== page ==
Childhood trauma, depression linked to higher risk of longer-term fatigue in breast cancer survivors
Breast cancer survivors who experienced trauma early in life and depression after their cancer treatments are at increased risk of persistent fatigue, a new UCLA study shows.
Some of the key predictors of longer-term fatigue for this group of women include elevated levels of depressive symptoms after treatment and a history of childhood adversity, such as abuse, neglect, household conflict and disorganization.
“There is previous literature on how depression and negative childhood experiences lead to poor health outcomes in adulthood, said lead author Julie Bower, professor of psychology and psychiatry and biobehavioral sciences and the George F. Solomon Professor of Psychobiology at the Cousins Center for Psychoneuroimmunology at UCLA. “In this study, we’re showing that this is also relevant for cancer survivorship. By better understanding those who are at risk, we’ll be able to offer women diagnosed with breast cancer better solutions for prevention and management of fatigue. This is important because fatigue is experienced by many cancer survivors and interferes with their ability to fully recover from the cancer experience.”
The research team, led by senior author Dr. Patricia Ganz, director of prevention and control research at the UCLA Jonsson Comprehensive Cancer Center and a distinguished professor in the UCLA Fielding School of Public Health, followed women with early-stage breast cancer for up to six years after they had completed their primary cancer treatments, including surgery, radiation and chemotherapy. Women were asked to report on their symptoms of fatigue and depression throughout the follow-up period and were also asked about stressful experiences in childhood.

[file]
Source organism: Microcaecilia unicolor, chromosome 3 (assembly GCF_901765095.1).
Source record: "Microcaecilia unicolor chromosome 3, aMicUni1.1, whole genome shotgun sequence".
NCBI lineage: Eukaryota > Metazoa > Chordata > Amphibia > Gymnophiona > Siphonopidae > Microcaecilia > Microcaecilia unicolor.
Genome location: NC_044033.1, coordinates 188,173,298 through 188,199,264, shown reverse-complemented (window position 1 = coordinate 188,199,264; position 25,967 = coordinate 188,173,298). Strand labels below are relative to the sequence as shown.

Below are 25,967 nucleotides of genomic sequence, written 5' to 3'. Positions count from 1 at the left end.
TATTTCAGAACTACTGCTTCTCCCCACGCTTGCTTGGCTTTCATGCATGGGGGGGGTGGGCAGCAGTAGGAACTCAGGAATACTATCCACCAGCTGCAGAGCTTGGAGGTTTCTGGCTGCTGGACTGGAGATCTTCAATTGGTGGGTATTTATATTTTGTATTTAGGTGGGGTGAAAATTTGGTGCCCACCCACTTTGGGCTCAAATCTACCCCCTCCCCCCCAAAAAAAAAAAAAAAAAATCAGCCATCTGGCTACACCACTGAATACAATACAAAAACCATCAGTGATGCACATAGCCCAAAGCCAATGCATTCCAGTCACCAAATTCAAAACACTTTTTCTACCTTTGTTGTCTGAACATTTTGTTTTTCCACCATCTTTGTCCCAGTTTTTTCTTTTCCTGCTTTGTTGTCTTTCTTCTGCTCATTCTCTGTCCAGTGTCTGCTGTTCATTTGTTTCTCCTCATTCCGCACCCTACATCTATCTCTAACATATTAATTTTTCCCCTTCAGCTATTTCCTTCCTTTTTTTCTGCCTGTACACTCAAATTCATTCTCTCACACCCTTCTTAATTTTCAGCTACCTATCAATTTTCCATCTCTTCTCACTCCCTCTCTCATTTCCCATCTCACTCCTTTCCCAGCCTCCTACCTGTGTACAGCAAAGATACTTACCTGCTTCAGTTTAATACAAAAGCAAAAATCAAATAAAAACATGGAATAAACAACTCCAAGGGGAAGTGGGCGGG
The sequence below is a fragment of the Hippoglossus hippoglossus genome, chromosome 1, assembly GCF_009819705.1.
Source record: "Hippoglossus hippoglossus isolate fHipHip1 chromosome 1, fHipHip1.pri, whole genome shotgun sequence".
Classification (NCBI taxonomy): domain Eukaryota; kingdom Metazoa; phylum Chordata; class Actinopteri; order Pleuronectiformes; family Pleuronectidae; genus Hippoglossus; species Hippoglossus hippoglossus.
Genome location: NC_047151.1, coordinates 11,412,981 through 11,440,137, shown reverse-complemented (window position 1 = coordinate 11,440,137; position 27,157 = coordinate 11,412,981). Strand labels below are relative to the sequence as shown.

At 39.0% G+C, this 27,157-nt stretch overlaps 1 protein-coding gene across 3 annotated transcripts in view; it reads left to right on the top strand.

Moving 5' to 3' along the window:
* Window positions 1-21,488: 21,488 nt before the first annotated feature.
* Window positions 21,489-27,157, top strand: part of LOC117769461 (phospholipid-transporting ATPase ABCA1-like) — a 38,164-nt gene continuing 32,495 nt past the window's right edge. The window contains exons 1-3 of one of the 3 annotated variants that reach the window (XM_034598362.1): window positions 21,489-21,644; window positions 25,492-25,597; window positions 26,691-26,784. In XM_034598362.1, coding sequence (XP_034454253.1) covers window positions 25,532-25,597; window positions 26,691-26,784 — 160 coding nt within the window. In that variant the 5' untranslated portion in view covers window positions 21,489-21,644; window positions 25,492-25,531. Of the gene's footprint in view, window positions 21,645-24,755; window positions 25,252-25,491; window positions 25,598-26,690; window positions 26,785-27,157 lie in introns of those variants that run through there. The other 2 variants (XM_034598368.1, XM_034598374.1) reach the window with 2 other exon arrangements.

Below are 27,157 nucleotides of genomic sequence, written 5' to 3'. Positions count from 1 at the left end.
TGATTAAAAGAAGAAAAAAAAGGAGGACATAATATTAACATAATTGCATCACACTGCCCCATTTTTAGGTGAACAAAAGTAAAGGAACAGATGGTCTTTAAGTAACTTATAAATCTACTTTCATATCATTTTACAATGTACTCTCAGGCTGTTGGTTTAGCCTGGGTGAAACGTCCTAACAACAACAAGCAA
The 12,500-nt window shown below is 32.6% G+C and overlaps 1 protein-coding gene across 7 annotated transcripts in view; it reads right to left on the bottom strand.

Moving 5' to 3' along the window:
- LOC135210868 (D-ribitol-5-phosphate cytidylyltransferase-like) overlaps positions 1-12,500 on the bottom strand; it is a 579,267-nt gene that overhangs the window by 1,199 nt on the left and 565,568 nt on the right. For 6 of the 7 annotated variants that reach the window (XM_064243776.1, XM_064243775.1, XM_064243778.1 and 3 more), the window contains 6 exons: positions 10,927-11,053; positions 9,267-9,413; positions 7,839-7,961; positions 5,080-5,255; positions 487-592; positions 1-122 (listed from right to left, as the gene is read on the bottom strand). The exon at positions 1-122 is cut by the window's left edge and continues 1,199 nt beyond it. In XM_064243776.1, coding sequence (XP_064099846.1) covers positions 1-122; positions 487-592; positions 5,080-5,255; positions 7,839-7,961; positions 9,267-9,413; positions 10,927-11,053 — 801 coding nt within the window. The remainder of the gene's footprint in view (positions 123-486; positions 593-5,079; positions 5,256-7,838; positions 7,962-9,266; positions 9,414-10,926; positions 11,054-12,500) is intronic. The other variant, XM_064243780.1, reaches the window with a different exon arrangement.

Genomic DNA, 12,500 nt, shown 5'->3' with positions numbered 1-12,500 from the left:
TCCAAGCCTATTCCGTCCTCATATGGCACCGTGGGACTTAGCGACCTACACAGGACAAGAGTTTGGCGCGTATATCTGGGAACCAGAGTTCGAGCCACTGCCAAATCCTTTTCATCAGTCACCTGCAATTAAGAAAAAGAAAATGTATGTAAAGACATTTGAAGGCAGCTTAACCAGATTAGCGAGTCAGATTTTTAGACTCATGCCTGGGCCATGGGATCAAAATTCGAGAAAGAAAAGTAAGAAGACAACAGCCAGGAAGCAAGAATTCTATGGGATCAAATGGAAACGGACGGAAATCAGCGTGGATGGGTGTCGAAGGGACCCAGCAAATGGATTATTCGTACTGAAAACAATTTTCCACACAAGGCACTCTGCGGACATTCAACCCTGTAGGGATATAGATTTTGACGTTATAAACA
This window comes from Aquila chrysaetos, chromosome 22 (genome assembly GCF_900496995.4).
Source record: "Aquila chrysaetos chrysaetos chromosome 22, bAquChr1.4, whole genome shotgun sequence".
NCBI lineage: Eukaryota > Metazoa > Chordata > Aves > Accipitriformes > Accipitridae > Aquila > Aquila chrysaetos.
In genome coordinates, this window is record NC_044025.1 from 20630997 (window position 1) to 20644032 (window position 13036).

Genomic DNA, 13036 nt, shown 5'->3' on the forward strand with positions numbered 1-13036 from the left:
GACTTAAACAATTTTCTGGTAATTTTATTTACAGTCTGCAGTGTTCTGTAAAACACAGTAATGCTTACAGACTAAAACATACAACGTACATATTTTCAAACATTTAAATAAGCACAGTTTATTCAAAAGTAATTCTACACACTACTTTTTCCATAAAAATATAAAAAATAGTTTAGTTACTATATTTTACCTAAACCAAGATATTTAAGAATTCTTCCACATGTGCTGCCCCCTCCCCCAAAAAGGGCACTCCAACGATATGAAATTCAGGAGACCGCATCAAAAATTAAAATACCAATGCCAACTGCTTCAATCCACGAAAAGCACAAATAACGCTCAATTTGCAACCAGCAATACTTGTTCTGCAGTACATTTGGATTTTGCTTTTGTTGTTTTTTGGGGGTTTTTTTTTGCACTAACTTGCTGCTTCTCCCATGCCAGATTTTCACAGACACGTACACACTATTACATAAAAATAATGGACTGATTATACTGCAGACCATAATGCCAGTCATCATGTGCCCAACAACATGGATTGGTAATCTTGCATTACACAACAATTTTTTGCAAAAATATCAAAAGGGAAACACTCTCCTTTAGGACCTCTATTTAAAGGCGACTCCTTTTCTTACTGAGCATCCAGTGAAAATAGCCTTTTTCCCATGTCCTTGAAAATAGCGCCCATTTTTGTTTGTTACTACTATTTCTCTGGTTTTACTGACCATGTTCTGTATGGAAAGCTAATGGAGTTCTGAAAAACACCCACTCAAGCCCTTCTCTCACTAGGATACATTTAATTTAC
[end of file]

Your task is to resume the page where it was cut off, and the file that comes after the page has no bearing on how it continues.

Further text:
With this data, researchers were able to look at differences in patterns or trajectories of women’s recovery over the follow-up period, rather than focusing on average levels of fatigue. The investigators identified groups of women with different patterns of fatigue, including some who experienced very little fatigue and others who had consistently high fatigue. The study is the first of its kind to examine individual differences in trajectories of fatigue beyond one year after treatment.
“By using a trajectory approach, we were able to get a much better sense of what’s really going on with these different groups of women,” Bower said. “We were really able to pinpoint who the women were who seem to be having a lot of fatigue and why this was happening to them. And among the women with high levels of fatigue, childhood adversity and depression came out as very strong predictors.”
Cancer-related fatigue is a common side effect of cancer treatment and can significantly impair quality of life. This study highlights the variability in people’s experience of fatigue after treatment, which ultimately will allow for more personalized treatments for cancer survivors. In addition to psychosocial predictors, cancer treatments were also associated with fatigue trajectories.
“Now that we know some of the risk factors for fatigue, and understand who are most at risk, we can really try to target those women and take more preventative measures to help them earlier in the course of their cancer experience,” said Ganz, who is also a distinguished professor of medicine at the David Geffen School of Medicine at UCLA.
The study was published today in the journal Health Psychology.
The research study was supported by the National Institutes of Health, the Cousins Center for Psychoneuroimmunology, and the Breast Cancer Research Foundation, where Ganz is a member of the scientific advisory board.
The study co-authors are Dr. Michael Irwin, Steve Cole and Laura Petersen from UCLA and Joshua Wiley, from Monash University in Australia.